Review: The Cold Commands, by Richard Morgan

cold_commands

(Gollancz, 9780575084872)
(Review first appeared in ASIM 54, April 2012)

It seems quite ungracious, in my mind, to conflate Peter Jackson’s vision of Tolkien’s Middle-Earth—across three, soon to be five, movies—with the fantasy world which Richard Morgan has constructed in The Steel Remains (2007) and last year’s The Cold Commands. Ungracious because, quite clearly, Morgan’s high-born, low-living anti-hero Ringil Eskiath is no Aragorn, nor is his steppe-nomad drinking buddy and partner-in-crime Egar the Dragonbane in any way analogous to Gimli. And yet I cannot but picture Ringil as anyone other than Viggo Mortensen, nor Egar as otherwise than an appropriately-accented John Rhys-Davies. (It’s when I get to the third principal character in Morgan’s skewer-sharpened fantasy, the half-breed engineer Archeth Indamaninarmal, that I run into visualisation difficulties. Orlando Bloom? No. Cate Blanchett? Clearly not. Sir Ian McKellen? Not even close. But I digress …)

Actually, no, I don’t digress, not entirely. If Morgan’s world, for me, evokes Tolkien in some sense, it’s a measure (a) of the limited quantity of epic fantasy which I’ve absorbed in my half-century on this planet, but also, and more importantly, (b) of the detail and scope of Morgan’s fantasy worldbuilding. The world of TSR and TCC is a world with history, strife, rampant inequity and inequality, problems great and small in every crevice: wars, political intrigue, idealogical disputes, slavery, invasion. Whatever one might think of the foreground action, the backdrop is fascinating. What Morgan has concocted here is something like the fantasy analogue of hard SF, detailed, compellingly plausible, wonderfully grainy. (Is it appropriate to talk of ‘hard fantasy’?)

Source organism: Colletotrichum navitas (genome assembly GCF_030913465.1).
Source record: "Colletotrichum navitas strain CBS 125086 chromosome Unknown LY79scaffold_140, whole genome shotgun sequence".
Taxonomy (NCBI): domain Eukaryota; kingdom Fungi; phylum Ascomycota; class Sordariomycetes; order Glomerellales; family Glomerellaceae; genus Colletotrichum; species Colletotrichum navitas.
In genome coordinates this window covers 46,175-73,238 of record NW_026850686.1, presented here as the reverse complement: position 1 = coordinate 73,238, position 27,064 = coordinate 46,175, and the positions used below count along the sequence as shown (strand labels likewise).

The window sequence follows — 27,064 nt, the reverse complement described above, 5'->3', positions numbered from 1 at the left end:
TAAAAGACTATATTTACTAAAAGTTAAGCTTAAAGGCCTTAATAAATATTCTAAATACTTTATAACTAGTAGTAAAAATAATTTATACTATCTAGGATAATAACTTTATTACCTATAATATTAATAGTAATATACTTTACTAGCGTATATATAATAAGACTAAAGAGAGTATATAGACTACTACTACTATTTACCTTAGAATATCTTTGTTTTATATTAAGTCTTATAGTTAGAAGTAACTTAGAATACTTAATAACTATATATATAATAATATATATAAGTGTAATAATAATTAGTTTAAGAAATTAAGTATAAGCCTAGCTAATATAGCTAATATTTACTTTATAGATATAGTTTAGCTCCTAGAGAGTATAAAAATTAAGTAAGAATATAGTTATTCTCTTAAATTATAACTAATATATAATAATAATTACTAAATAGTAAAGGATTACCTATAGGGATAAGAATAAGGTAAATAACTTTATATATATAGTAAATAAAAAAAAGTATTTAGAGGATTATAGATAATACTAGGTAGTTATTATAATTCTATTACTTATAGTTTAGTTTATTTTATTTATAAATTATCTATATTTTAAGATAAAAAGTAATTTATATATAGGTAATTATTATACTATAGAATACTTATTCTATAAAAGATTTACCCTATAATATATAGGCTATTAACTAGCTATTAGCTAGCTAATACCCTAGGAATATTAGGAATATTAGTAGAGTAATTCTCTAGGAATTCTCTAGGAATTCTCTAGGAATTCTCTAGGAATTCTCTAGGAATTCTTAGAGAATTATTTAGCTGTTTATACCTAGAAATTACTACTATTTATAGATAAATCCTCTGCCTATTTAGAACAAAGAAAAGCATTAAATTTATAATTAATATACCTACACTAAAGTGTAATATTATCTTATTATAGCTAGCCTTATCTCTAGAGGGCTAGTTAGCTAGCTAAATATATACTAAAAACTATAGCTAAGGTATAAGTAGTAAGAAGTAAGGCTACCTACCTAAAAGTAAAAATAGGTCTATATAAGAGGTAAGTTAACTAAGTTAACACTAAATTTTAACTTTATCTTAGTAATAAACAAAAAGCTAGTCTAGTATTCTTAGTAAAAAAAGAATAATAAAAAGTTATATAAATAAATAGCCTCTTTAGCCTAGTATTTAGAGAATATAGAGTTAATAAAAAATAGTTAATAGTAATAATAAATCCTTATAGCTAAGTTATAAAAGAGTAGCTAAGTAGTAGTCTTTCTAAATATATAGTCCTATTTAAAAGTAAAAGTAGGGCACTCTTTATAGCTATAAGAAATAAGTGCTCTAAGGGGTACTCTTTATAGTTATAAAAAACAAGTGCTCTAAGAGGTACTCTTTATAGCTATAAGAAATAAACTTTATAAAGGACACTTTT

The Cold Commands seems at once a better and a less perfect book than its predecessor, The Steel Remains. Better in that Morgan feels more assured in his world this time around: the swordstrokes carry a weight that was not always evident in the earlier book, the characters have accreted into something yet more three-dimensional than they were previously, the sexual encounters less arch, less in-your-face, more real. Less perfect in that the second book is less compellingly propulsive, less dangerous than the first: if one arrives at the end of The Steel Remains with a sense of ‘bloody-hell-what-was-that?’, the reaction to The Cold Commands is more likely to be ‘so-is-there-more-to-come?’ Which is not to say that TCC disappoints, more that it sometimes loses its way. But the vista, at all times, remains fascinating, and for that I commend it. If you like your fantasy with grit, and if you can resist the temptation to populate your mind’s eye with LOTR outtakes while you read it, you’ll find a lot to like in Morgan’s latest.




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